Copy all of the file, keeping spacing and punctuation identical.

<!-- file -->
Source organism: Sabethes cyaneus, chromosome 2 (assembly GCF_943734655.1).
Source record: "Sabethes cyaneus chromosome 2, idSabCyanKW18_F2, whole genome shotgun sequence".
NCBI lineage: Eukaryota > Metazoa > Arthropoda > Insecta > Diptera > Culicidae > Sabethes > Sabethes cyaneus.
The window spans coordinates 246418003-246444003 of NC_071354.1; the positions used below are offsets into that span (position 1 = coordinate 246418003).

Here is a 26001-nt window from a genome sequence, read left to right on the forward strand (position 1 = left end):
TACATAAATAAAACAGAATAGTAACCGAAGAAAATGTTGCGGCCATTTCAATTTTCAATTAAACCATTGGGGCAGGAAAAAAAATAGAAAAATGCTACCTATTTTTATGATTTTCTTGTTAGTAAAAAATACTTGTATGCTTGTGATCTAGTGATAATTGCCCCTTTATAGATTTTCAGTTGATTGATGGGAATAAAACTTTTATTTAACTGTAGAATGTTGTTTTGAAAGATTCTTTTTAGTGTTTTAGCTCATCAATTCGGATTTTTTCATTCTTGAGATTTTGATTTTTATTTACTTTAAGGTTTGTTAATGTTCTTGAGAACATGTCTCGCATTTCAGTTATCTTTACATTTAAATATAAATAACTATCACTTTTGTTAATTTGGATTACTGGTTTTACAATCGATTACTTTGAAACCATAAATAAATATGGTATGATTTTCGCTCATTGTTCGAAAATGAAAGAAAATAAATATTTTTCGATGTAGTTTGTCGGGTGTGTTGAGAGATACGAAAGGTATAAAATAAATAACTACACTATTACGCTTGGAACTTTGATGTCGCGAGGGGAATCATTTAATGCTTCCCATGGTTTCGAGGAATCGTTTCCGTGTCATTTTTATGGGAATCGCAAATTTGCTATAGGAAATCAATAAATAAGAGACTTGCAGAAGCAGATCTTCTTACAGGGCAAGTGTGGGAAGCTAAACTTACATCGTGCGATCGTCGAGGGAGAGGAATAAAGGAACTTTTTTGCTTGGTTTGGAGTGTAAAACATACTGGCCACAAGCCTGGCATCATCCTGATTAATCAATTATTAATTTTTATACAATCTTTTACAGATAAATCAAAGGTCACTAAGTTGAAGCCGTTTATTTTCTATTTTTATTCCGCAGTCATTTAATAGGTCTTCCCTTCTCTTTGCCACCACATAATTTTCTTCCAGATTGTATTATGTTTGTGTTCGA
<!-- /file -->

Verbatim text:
Source organism: Sabethes cyaneus, chromosome 2 (assembly GCF_943734655.1).
Source record: "Sabethes cyaneus chromosome 2, idSabCyanKW18_F2, whole genome shotgun sequence".
NCBI lineage: Eukaryota > Metazoa > Arthropoda > Insecta > Diptera > Culicidae > Sabethes > Sabethes cyaneus.
The window spans coordinates 246418003-246444003 of NC_071354.1; the positions used below are offsets into that span (position 1 = coordinate 246418003).

Here is a 26001-nt window from a genome sequence, read left to right on the forward strand (position 1 = left end):
TACATAAATAAAACAGAATAGTAACCGAAGAAAATGTTGCGGCCATTTCAATTTTCAATTAAACCATTGGGGCAGGAAAAAAAATAGAAAAATGCTACCTATTTTTATGATTTTCTTGTTAGTAAAAAATACTTGTATGCTTGTGATCTAGTGATAATTGCCCCTTTATAGATTTTCAGTTGATTGATGGGAATAAAACTTTTATTTAACTGTAGAATGTTGTTTTGAAAGATTCTTTTTAGTGTTTTAGCTCATCAATTCGGATTTTTTCATTCTTGAGATTTTGATTTTTATTTACTTTAAGGTTTGTTAATGTTCTTGAGAACATGTCTCGCATTTCAGTTATCTTTACATTTAAATATAAATAACTATCACTTTTGTTAATTTGGATTACTGGTTTTACAATCGATTACTTTGAAACCATAAATAAATATGGTATGATTTTCGCTCATTGTTCGAAAATGAAAGAAAATAAATATTTTTCGATGTAGTTTGTCGGGTGTGTTGAGAGATACGAAAGGTATAAAATAAATAACTACACTATTACGCTTGGAACTTTGATGTCGCGAGGGGAATCATTTAATGCTTCCCATGGTTTCGAGGAATCGTTTCCGTGTCATTTTTATGGGAATCGCAAATTTGCTATAGGAAATCAATAAATAAGAGACTTGCAGAAGCAGATCTTCTTACAGGGCAAGTGTGGGAAGCTAAACTTACATCGTGCGATCGTCGAGGGAGAGGAATAAAGGAACTTTTTTGCTTGGTTTGGAGTGTAAAACATACTGGCCACAAGCCTGGCATCATCCTGATTAATCAATTATTAATTTTTATACAATCTTTTACAGATAAATCAAAGGTCACTAAGTTGAAGCCGTTTATTTTCTATTTTTATTCCGCAGTCATTTAATAGGTCTTCCCTTCTCTTTGCCACCACATAATTTTCTTCCAGATTGTATTATGTTTGTGTTCGA